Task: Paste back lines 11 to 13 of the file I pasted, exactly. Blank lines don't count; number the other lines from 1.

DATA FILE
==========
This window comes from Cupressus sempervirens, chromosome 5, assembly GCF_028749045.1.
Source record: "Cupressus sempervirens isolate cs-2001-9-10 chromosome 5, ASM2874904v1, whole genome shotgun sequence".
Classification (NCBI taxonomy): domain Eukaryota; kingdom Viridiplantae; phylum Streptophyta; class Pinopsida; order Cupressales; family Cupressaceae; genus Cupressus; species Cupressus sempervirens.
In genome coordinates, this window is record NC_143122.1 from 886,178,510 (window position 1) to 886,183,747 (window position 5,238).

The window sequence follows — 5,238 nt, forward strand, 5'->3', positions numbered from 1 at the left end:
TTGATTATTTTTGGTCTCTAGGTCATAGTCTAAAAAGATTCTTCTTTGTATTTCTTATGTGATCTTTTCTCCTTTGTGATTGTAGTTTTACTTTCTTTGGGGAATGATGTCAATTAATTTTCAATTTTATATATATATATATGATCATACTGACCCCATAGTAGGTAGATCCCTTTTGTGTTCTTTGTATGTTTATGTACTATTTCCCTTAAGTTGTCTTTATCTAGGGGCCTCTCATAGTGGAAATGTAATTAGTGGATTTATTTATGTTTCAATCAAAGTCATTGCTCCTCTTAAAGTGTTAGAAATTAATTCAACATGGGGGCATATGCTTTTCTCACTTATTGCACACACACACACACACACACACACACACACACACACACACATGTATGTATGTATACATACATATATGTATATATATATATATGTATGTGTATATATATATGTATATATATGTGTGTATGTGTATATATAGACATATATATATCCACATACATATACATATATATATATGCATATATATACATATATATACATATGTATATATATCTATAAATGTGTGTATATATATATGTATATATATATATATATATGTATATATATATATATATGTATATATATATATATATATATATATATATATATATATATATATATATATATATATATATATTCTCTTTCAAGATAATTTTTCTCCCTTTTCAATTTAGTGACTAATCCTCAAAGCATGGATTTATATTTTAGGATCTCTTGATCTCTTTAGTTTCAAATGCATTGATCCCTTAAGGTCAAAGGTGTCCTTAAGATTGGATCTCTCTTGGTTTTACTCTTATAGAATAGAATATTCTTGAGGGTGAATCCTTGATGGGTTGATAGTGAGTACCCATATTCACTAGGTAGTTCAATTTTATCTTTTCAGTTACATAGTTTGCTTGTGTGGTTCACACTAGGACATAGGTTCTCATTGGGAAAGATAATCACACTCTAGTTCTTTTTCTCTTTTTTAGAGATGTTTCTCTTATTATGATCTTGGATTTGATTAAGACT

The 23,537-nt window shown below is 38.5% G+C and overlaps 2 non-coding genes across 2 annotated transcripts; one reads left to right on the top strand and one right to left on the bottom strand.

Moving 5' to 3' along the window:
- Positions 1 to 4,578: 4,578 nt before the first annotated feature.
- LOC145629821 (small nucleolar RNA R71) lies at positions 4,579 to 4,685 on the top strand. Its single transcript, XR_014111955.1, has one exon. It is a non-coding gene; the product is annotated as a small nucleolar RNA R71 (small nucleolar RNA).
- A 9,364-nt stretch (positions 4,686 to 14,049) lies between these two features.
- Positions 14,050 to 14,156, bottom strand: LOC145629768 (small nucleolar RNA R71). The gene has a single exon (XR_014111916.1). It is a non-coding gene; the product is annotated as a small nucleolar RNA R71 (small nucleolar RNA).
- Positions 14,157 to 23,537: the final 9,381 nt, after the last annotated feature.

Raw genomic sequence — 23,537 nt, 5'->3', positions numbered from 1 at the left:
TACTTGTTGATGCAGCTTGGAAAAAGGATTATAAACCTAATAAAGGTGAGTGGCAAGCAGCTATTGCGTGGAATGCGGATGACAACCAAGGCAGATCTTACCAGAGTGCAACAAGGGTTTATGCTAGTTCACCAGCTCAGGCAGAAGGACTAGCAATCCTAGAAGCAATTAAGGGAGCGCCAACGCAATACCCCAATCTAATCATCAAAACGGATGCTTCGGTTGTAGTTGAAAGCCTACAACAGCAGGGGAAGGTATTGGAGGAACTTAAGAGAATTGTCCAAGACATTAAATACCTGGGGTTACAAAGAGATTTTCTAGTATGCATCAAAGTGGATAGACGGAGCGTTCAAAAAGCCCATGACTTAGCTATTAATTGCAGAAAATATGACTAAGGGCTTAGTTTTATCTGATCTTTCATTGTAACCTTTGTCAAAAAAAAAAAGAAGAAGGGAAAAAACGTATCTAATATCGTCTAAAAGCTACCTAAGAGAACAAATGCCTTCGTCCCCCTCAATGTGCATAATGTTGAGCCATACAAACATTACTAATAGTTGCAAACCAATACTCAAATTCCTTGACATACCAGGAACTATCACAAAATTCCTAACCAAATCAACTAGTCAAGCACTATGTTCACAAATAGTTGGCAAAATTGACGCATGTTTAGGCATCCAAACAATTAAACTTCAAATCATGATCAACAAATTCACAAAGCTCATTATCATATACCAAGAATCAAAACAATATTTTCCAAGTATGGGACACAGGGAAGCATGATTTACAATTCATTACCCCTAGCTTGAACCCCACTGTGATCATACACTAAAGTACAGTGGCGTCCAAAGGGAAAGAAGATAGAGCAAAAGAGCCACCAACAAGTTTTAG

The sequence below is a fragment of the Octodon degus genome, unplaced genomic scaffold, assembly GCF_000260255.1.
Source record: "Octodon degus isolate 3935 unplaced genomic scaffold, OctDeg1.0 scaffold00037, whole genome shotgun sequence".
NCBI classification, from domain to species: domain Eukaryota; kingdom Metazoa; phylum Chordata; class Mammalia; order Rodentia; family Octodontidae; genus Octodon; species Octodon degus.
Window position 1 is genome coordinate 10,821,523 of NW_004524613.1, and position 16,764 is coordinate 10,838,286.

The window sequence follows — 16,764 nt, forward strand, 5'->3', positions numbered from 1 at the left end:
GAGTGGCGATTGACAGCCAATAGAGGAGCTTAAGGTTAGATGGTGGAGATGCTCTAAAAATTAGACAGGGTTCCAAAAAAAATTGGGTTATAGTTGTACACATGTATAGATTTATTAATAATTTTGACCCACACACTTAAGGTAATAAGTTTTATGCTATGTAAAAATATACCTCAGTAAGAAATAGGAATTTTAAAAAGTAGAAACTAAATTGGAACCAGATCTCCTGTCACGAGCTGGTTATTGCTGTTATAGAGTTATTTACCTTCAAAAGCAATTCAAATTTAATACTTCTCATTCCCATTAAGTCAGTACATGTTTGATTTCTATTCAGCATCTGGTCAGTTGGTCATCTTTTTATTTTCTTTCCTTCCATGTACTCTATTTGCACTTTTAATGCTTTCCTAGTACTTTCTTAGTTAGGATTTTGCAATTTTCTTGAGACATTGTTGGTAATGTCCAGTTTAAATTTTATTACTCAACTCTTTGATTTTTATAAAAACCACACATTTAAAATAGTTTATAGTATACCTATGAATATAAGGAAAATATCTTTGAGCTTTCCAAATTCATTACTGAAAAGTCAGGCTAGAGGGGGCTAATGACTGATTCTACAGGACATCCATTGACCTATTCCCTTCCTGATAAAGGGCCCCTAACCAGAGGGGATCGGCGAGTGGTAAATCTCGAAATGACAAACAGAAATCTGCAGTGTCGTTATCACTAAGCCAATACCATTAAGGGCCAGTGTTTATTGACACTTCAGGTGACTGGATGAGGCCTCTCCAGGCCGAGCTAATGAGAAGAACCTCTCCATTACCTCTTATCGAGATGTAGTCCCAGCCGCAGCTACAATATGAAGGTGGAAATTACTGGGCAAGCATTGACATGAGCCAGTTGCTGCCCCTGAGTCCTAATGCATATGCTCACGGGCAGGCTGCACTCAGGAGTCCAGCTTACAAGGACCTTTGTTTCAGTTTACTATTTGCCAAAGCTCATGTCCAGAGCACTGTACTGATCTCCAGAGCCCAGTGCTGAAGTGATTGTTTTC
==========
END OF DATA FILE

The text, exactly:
- A 9,364-nt stretch (positions 4,686 to 14,049) lies between these two features.
- Positions 14,050 to 14,156, bottom strand: LOC145629768 (small nucleolar RNA R71). The gene has a single exon (XR_014111916.1). It is a non-coding gene; the product is annotated as a small nucleolar RNA R71 (small nucleolar RNA).
- Positions 14,157 to 23,537: the final 9,381 nt, after the last annotated feature.